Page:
The Pfizer-BioNTech COVID-19 vaccine may sometimes cause no side effects or mild-to-moderate side effects, which can be fairly common post-vaccination. This Snapshot feature further addresses concerns around allergic reactions and false claims regarding risks to pregnancy and fertility.
Sex and gender exist on spectrums. This article will use the terms “male” and “female” to refer to a person’s sex assigned at birth.
The Pfizer-BioNTech COVID-19 vaccine, named BNT162b2, and known as Comirnaty in the European Union, is a two-dose mRNA vaccine developed by two pharmaceutical industry companies: Pfizer in the United States and BioNTech in Germany.
In December 2020, the Food and Drug Administration (FDA)Trusted Source and World Health Organization (WHO)Trusted Source authorized the vaccine for emergency use in individuals aged 16 years and older, making it the first COVID-19 vaccine to receive emergency use authorization by either organization. The vaccine is currently approved in 82 countries.
This mRNA vaccine works by providing the body with a set of instructions for creating the spike protein found on the surface of the SARS-CoV-2 virus. The presence of the protein antigen in the body triggers the immune system to produce antibodies, which prepares the body to fight against future infection by the virus itself.
However, the vaccine does not contain the virus and cannot cause infection. Additionally, the mRNA in the vaccine does not have the ability to alter DNA inside cells, as it is a transient molecule and does not enter the nucleus where the DNA is stored.
Although mRNA vaccines have been studied for many years, they have never before been approved for human use against disease. As a result, members of the public have raised concerns regarding potential unknown side effects.
According to the FDA’s vaccine fact sheetTrusted Source, typical side effects of the Pfizer-BioNTech vaccine include:
Individuals have also reported side effects at the injection site, including arm pain, redness, and swelling.
These side effects are often signs that the vaccine is working, inducing a protective response from the immune system.
Many individuals who received both doses of the vaccine have reported that symptoms are more prominent after the second dose. However, in most cases, these have been mild to moderate and last no more than a few days.
Although rare, individuals may experience mild-to-severe allergic reactions to ingredients in the vaccine. Symptoms of severe reactions, or anaphylaxis, are listed in the vaccine fact sheetTrusted Source as:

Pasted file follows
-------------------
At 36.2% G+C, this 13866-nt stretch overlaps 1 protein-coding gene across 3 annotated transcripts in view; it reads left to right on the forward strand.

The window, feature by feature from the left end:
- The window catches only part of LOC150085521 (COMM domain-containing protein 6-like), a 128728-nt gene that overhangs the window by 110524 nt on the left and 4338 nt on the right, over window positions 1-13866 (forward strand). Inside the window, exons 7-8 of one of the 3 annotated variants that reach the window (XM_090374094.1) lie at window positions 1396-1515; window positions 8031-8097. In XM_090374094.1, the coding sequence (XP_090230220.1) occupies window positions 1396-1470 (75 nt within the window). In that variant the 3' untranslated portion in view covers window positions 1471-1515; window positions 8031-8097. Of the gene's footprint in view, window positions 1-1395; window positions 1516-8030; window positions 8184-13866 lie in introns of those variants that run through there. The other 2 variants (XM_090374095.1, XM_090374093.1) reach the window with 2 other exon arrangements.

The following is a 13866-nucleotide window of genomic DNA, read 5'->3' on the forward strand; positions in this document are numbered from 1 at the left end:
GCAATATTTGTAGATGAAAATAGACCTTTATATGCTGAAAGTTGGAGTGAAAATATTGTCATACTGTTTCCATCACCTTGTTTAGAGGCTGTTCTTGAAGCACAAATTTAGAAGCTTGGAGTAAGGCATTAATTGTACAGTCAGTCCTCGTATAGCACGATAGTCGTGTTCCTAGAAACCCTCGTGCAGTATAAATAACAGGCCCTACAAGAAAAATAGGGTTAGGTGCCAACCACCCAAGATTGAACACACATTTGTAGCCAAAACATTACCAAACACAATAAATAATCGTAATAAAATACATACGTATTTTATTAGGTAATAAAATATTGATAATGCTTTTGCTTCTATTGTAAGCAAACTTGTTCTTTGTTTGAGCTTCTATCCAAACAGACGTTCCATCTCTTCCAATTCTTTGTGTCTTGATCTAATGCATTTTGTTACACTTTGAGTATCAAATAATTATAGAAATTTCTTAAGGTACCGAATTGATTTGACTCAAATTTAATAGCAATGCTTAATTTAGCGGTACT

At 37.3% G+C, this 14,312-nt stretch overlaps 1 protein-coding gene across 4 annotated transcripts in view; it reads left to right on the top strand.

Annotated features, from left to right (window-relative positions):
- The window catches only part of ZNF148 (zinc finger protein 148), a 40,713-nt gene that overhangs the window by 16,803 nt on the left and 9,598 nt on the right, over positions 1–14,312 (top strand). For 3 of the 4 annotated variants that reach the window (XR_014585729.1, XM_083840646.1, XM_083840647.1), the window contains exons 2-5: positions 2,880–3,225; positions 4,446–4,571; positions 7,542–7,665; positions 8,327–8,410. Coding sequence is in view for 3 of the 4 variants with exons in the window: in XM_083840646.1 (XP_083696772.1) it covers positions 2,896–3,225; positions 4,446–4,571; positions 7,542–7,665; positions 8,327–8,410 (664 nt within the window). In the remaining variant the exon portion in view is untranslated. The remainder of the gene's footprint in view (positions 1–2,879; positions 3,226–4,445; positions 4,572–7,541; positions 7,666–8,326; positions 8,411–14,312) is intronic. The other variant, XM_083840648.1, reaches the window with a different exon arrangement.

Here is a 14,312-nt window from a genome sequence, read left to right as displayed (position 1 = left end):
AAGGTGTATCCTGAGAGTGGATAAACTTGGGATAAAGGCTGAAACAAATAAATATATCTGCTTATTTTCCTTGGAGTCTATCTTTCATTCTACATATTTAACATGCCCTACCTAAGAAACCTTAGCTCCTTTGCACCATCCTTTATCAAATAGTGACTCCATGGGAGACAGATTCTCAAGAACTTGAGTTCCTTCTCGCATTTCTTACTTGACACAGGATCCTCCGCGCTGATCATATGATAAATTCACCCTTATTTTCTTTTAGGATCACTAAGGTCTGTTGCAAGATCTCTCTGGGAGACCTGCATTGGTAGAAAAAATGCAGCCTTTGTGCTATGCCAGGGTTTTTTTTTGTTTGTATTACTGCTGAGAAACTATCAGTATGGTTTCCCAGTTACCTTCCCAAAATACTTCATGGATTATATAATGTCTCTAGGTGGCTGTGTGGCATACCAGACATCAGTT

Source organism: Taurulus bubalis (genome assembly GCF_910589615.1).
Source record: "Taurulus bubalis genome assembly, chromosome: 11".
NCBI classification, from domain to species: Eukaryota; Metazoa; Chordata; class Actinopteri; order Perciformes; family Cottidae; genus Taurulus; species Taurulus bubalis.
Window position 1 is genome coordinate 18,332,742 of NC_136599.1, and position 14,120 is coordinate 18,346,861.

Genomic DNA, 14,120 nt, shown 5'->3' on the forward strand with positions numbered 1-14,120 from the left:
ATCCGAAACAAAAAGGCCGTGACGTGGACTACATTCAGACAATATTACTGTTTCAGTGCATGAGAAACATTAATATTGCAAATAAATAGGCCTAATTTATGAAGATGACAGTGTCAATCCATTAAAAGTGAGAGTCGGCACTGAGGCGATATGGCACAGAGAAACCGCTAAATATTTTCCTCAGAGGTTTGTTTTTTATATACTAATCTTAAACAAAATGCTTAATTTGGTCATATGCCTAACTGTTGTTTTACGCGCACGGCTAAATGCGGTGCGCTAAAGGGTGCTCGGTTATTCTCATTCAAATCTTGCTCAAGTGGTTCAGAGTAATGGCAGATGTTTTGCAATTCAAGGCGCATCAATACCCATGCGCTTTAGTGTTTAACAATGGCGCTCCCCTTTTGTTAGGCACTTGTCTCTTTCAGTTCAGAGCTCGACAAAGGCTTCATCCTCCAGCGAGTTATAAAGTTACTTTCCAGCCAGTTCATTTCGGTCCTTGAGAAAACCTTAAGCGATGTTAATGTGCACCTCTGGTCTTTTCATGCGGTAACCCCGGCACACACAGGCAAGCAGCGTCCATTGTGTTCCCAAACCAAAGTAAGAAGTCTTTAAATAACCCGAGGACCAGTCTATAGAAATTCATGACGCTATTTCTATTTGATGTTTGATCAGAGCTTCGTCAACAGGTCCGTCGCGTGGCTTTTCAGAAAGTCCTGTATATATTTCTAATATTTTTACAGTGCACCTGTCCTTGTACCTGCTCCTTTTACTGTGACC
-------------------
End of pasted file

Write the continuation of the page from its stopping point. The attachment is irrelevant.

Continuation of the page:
- difficulty breathing
- swelling of face and throat
- rapid heartbeat
The Centers for Disease Control and Prevention (CDC)Trusted Source says that anaphylaxis is extremely rare. It has been reported by approximately 0.001% of individuals who have been vaccinated in the U.S.
An ingredient found in mRNA vaccines that is of particular concern regarding allergic reactions is a chemical called polyethylene glycol (PEG).
PEG is commonly found in laxatives used to treat constipation. In the vaccine, PEG functions to coat the mRNA molecule and support its entrance into cells. PEG has not often been a component of previous vaccines, so there is limited information on its allergic effects.
Those with a history of severe or immediate allergy to PEG or other ingredients in mRNA vaccines are advised not to receive this type of COVID-19 vaccine.
An analysis of one patient who experienced PEG-related anaphylaxis due to the Pfizer-BioNTech vaccine demonstrated an extensive history of allergic reactions, including anaphylaxis, to products containing PEG.
Concerns regarding the vaccine’s effects on fertilityTrusted Source emerged when an internet source stated that the genetic information for the spike protein is similar to that of syncytin-1, a protein found in the placenta of mammals.
The source — since removed from the web — claimed that the antibodies produced by the body in response to the vaccine, which targets the SARS-CoV-2 virus’ spike protein, could also target syncytin-1 and cause infertility.
Scientists have demonstrated this claim to be inaccurate. Firstly, immunologists have shown no significant similarity between the genetic information of these two proteins, while blood plasma from COVID-19 patients does not react with syncytin-1.
Secondly, if this claim were true, it would mean that natural SARS-CoV-2 infection would likely cause a higher rate of miscarriage. This has not been seen in studies examining the effects of COVID-19 — female participants with the disease did not display a higher risk of early pregnancy loss.
Additionally, the vaccine’s clinical trials included 11 female participants in the vaccinated group who became pregnant during the trial, compared to a similar number of 12 female participants in the control group.
While there is not yet long-term evidence regarding this claim, animal studies have also not reflected any evidence of fertility loss due to the vaccine.
Pfizer and BioNTech are also conducting clinical trials in pregnant people to observe the vaccine’s effects in those who are pregnant as well as their infants.
Regulatory agencies are keeping a close eye on the safety of COVID-19 vaccines. Up to this point, there have not been any risk indications that require a pause in distribution for the Pfizer-BioNTech vaccine.
Additionally, note that while some people may experience minor or moderate side effects after vaccination, these typically go away after a few days.
The CDC recommendsTrusted Source that anyone who does not have known allergies to the vaccine ingredients, or relevant contraindications, receive the vaccine to prevent severe illness or death and reduce the chances of contracting COVID-19.